In July 2019, my grandmother turned 84 years old. My entire life (roughly half her life), she’s talked to me–no, drilled into me–messages about saving money to make sure I’m setting myself up well for retirement. In my 20s, I didn’t pay much attention to these messages. At that time, all I cared about was a bigger and bigger paycheck, not saving for my future.
Today, I’m at an age where I care a LOT about financial independence and my future. So to plan for it the best way I know how, I asked my grandmother how she’s living in retirement. She quit school in the 10th grade and never got a GED. She worked and retired in 2002, when she was 66-and-a-half years old. And since then, she’s lived life to the fullest, exactly the way she wants. She lives alone, pays for everything in full, and has no debt. She even bought a new car with cash. At a time when more than 70% of Americans have no savings, she’s pretty impressive. So, how did she do it? Lucky for me, all I had to do was ask.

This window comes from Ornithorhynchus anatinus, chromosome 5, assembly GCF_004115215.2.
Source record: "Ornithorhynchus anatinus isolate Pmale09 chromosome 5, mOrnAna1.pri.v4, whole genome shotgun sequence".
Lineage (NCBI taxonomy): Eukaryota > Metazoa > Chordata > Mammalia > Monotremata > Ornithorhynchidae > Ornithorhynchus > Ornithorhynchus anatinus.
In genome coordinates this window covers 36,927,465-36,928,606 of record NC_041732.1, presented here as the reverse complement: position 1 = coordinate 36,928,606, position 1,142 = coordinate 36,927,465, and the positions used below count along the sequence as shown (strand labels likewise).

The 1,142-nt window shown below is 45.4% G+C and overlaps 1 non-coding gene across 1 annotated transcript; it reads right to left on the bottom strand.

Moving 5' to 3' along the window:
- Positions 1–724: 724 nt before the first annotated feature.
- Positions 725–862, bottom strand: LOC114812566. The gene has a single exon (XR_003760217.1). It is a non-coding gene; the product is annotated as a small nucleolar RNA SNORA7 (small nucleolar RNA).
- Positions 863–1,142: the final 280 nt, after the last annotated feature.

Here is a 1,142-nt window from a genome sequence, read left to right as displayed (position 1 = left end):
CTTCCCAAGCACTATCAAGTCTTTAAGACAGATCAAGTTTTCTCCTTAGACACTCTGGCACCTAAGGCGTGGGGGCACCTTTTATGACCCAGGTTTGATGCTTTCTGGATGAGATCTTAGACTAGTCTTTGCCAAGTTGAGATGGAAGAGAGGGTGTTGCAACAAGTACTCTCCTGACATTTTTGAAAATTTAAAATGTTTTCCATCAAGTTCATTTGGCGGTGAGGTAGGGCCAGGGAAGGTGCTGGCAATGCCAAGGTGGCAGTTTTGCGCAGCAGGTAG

Lesson 1: “Save 50% of Your Income”
My grandmother worked for the Pennsylvania State Police in a small town in Pennsylvania for 26 years. Her last annual salary was $40,000. After divorcing my grandfather, she remarried in the 90s. She had $250 in savings at the time.
In 1994, 8 years before she retired, she began saving one paycheck per month, roughly 50% of her income. Full disclosure: she did not tell her husband that she did this. The advice she’s given me more than any other is to keep some money secret from your spouse. Again, full disclosure: she divorced her second husband also.
So by the time she retired in 2002, she grew her savings from $250 to $40,000. I realize that not everyone is able to do this, at least not without a ton of discipline and sacrifice, but it’s what she did.
Lesson 2: “Keep Saving Your Money”
My grandmother has received Social Security income since her retirement, in addition to her State of Pennsylvania retirement pension, and is still able to save almost 50% of it every month. There’s no crystal ball to tell us whether or not we’ll receive Social Security income in the future. But if we do receive it, we should aim to keep our monthly payments low enough to still save our income. She won’t let me tell you how much she’s saved in the 17 years since she retired, but it’s an amazing amount for a person who has never worked again.
Lesson 3: “Don’t Gain Weight”